#23 Jack Reed

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Posted 24 August 2012 - 07:48 AM

I've always made my annual contribution unrestricted, thinking Edward or whoever was much the better judge of where it should go than I, but this year they wanted specific permission to use it toward a match for an orchestra, and I had no philosophical problem with furnishing that.

Personally, though, this skeptic finds $10,000 a suspiciously round number - it looks like a familiar gimmick, so FWIW, while I have no doubt about the actual need, and no hesitation about trying to help, I'm sadly reminded of the staleness of some of their publicity gambits. Does anybody else remember some copy publicizing Nutcracker one year including the phrase "more snow"? (Or maybe a Chicagoan like me wouldn't understand the exotic appeal of "more snow" for a Florida audience. "What's that? What's 'snow', Dad?")

But we go to see ballet for fantasy and mystery and illusion and so forth. Can't they sell that? For me, it's not just the money - I enjoy this stuff - or some of it, see above - and I naturally want to share the fun, with anyone who might be susceptible to it, too. I can't help thinking their PR people are trying to sell something they lack familiarity with, and they fall back on gimmicks. Not that they're completely incompetent - the theaters are not empty - but MCB's layered fantasy called The Nutcracker - the best performances of the best version, in my experience - isn't being offered in West Palm Beach anymore. But I keep thinking that better orientation of the susceptible public toward what goes on here would help.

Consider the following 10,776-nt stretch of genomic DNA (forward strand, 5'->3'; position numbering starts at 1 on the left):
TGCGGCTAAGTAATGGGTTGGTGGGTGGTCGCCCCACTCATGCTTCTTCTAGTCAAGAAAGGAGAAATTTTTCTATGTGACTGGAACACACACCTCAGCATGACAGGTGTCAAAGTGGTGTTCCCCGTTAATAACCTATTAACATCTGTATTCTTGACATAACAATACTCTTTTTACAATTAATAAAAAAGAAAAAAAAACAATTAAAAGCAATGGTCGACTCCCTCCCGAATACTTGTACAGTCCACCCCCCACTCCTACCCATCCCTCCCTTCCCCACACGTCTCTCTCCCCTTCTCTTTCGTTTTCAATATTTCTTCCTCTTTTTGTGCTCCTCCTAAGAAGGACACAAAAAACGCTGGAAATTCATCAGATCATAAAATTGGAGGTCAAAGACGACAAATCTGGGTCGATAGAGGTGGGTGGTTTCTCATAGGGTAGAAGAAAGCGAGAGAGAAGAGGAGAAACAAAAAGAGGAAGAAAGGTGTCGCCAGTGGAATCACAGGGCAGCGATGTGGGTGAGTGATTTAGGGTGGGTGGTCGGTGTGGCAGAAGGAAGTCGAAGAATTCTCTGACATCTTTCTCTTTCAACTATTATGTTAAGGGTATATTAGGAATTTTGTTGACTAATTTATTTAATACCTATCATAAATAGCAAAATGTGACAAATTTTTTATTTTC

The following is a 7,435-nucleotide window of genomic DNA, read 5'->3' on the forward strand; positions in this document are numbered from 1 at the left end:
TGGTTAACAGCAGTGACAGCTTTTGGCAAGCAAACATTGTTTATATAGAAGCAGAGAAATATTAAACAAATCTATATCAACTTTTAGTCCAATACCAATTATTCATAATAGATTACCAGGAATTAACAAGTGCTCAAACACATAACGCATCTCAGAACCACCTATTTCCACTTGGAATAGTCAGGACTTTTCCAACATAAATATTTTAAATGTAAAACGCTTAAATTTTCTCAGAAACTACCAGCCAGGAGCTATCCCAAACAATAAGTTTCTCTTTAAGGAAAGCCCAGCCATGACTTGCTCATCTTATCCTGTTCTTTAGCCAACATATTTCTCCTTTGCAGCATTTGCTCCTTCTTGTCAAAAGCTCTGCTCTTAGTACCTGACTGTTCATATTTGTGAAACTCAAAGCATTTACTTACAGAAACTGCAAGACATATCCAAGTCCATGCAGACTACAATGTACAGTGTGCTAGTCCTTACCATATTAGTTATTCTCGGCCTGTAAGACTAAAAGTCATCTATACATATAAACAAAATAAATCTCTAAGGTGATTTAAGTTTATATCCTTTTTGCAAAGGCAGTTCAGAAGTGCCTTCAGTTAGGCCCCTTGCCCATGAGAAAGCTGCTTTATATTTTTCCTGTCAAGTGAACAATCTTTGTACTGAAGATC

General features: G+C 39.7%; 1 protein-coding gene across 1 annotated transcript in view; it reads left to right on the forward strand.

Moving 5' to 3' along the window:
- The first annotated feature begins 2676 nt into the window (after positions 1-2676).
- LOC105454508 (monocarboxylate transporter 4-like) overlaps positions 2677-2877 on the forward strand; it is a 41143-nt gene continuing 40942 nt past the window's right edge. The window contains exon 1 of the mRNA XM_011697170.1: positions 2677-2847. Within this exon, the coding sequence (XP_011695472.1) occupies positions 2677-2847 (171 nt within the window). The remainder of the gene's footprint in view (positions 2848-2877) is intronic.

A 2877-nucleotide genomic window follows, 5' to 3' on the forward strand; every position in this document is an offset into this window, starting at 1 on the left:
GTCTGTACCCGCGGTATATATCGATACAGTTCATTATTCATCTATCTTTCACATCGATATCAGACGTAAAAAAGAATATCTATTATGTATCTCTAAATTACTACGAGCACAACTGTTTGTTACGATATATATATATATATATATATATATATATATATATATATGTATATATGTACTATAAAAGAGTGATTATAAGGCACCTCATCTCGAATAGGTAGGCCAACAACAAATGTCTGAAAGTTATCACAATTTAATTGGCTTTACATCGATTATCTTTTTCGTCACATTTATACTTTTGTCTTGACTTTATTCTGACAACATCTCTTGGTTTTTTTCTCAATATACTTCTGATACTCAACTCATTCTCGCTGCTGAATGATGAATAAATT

#24 checkwriter

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Posted 25 August 2012 - 08:11 AM

According to the Miami Herald. Ms. Lopez has been appointed interim director of the school, with Linda Villella resigning effective August 31.

#25 bart

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Posted 25 August 2012 - 05:38 PM

Thanks for the link, checkwriter. This has clearly been in the works for a while. It means Lopez and (unless something ELSE changes drastically) Villella will be working in the same building on a regular basis. (School and Company share the same building and, often, the same studios. Large clear glass windows are everywhere.)

It boggles the mind that anyone on the Board could have thought that giving Edward Villella an extra year on the job, while making it inevitable that he would beworking in daily contact with his replacement, was a good idea. It's a LOUSY idea, especially since this was a hostile take-over..